- Other ideas considered for this film was the Enterprise crew meeting God (an idea used for The Final Frontier), a black hole swallowing the galaxy (adapted for Star Trek) and going back in time to prevent President Kennedy's assassination. This idea was considered for The Voyage Home before being rejected again.
What's Not to Like?
Maybe there was an element of 'ring-rust' for the cast because the film lacks quite a bit of punch compared to the original show. It was almost 10 years between the show ending and shooting beginning on this film so that may account for some of the missing camaraderie among the cast. But with Shatner and Nimoy being the only regular cast members to get significant screen time (and Shatner isn't exactly known as a great actor, if we're honest), it would be a while before they found their feet again. And while the film may offer a decent mystery, the ending felt bizarre and more than a bit anti-climatic—especially after what is quite a long, plodding build-up.
It feels like there is a real effort from the filmmakers to avoid turning the film into a Star Wars rip-off—space battles are few and far between and there is little sense of urgency in proceedings, as if the crew had months to figure out what V'Ger actually is. But weirdly, it doesn't feel like Star Trek either—it actually feels like a reboot of the show, taking existing characters and pretending that all the stuff they'd been through as a crew didn't exist. There's not much fun in the film, compared to some of the later outings, and I reckon a few light-hearted moments here and there would have helped.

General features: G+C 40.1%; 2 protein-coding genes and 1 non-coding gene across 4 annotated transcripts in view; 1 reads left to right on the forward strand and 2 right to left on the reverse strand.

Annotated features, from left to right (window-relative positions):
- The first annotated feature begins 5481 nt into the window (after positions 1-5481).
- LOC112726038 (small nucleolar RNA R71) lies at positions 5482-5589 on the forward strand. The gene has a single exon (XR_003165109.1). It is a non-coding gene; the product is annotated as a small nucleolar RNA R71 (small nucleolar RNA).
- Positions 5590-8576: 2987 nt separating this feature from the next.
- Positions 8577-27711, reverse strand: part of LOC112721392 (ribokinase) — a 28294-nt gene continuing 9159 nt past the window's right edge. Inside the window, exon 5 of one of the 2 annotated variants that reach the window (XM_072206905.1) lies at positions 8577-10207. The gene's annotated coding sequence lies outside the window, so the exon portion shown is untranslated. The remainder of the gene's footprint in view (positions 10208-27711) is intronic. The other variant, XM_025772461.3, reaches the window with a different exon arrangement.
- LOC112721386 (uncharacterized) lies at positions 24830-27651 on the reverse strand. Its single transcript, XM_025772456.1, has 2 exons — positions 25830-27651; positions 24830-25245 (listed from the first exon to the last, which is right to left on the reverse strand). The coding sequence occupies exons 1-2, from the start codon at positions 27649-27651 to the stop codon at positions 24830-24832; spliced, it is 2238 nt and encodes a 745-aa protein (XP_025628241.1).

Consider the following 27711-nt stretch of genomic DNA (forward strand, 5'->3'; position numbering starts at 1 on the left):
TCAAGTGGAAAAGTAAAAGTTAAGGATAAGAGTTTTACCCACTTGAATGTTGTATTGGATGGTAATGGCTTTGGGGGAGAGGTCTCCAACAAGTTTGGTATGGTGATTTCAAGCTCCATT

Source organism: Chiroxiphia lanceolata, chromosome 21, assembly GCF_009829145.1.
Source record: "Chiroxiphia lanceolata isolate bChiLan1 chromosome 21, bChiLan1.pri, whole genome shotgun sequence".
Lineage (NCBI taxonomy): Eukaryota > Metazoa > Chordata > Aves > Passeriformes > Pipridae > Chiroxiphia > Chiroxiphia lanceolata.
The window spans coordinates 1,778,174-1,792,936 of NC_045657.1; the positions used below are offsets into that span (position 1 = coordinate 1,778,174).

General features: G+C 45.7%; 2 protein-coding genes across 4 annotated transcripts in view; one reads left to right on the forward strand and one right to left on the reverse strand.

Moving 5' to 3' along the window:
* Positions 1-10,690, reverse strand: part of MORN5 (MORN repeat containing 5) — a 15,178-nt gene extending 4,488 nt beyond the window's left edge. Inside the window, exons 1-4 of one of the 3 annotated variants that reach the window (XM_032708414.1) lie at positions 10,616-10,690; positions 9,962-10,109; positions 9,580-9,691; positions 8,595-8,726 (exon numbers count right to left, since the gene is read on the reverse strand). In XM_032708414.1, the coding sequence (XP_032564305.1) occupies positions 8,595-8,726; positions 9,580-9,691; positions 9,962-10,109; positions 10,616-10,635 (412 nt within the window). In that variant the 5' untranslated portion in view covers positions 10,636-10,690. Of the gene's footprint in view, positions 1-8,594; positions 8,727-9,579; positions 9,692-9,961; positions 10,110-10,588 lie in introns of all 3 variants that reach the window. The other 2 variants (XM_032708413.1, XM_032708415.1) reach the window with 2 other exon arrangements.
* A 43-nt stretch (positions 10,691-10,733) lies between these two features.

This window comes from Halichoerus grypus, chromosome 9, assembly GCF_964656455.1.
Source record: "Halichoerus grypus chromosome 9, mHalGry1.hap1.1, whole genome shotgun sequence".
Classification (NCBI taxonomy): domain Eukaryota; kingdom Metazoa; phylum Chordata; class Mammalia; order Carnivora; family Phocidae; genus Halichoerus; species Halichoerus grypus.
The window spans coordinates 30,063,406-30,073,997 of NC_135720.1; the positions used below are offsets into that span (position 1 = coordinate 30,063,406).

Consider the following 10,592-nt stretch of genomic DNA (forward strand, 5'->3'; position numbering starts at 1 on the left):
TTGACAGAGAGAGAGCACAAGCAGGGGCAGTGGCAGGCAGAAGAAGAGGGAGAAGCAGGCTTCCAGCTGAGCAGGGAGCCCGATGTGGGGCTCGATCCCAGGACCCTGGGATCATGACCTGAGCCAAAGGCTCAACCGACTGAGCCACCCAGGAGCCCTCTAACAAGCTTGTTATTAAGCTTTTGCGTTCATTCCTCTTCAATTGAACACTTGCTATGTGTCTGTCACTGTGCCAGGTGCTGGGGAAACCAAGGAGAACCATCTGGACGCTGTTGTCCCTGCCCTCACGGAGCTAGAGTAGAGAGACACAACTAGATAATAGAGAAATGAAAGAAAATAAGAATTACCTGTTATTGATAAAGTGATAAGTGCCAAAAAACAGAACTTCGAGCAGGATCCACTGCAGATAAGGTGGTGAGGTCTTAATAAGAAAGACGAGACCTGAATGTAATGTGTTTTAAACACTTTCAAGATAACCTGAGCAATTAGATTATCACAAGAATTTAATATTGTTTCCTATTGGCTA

Should I Watch It?
The Motion Picture, unwieldy title aside, isn't a bad film but it isn't that great either. An intelligent story and impressive visuals square off against a cast lacking chemistry and a disappointing finale. As far as the franchise goes, it's not the lowest the series would go (see below) but it's a long way from the highs. However, fans of Trek will be grateful that it just about did enough to justify a sequel because the rest, as they say, is history.
Great For: Trekkers, bald women, anyone craving actual sci-fi
Not So Great For: fans of Star Wars, attention spans, anyone with small bladders
What Else Should I Watch?
From uncertain beginnings, the Star Trek franchise would experience more highs and lows than a junkie flying with EasyJet. Arguably, the two best films are Star Trek II: The Wrath Of Khan and Star Trek VI: The Undiscovered Country. The second film offers a tighter, more tense experience than almost any other film in the series as Kirk goes one-on-one with the villainous Khan, memorably played by Ricardo Montalban, with the prize being a potentially lethal weapon. The last entry featuring the original crew, The Undiscovered Country is actually my favourite of the lot - it's ambitious but with effects out of the top drawer and a killer storyline that offers plenty of twists and turns, it was a fantastic way for the team to bow out. But even die-hard fans of Kirk and crew have a hard time justifying The Final Frontier, turning their heads in disgust at the very mention of the film and rightly so.
Sadly, no Trek film has proved to be as entertaining as those from another galaxy a long time ago and far, far away. True, Lucas hasn't always struck gold - Attack Of The Clones is a pretty boring and muddled effort while The Phantom Menace will always be plagued by the entity known as Jar Jar Binks. But for sheer spectacle and fun, there is little that can touch the original trilogy.
James T. Kirk
Leonard "Bones" McCoy
Harold Livingstone *
Release Date (UK)
15th December, 1979
Adventure, Mystery, Sci-Fi
Academy Award Nominations
Best Set Direction, Best Visual Effects, Best Original Score
© 2017 Benjamin Cox